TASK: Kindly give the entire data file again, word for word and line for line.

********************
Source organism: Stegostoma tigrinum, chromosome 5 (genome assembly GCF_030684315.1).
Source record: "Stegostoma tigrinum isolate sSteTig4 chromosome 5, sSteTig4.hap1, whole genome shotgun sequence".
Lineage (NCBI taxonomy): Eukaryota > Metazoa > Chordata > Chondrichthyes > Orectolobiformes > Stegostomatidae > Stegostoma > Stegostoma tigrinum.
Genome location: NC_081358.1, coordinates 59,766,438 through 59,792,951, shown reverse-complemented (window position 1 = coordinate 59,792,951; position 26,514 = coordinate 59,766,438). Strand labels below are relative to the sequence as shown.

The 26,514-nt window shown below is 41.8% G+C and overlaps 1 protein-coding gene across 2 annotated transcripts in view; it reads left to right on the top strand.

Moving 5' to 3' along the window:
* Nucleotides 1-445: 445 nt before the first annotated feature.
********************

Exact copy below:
Source organism: Stegostoma tigrinum, chromosome 5 (genome assembly GCF_030684315.1).
Source record: "Stegostoma tigrinum isolate sSteTig4 chromosome 5, sSteTig4.hap1, whole genome shotgun sequence".
Lineage (NCBI taxonomy): Eukaryota > Metazoa > Chordata > Chondrichthyes > Orectolobiformes > Stegostomatidae > Stegostoma > Stegostoma tigrinum.
Genome location: NC_081358.1, coordinates 59,766,438 through 59,792,951, shown reverse-complemented (window position 1 = coordinate 59,792,951; position 26,514 = coordinate 59,766,438). Strand labels below are relative to the sequence as shown.

The 26,514-nt window shown below is 41.8% G+C and overlaps 1 protein-coding gene across 2 annotated transcripts in view; it reads left to right on the top strand.

Moving 5' to 3' along the window:
* Nucleotides 1-445: 445 nt before the first annotated feature.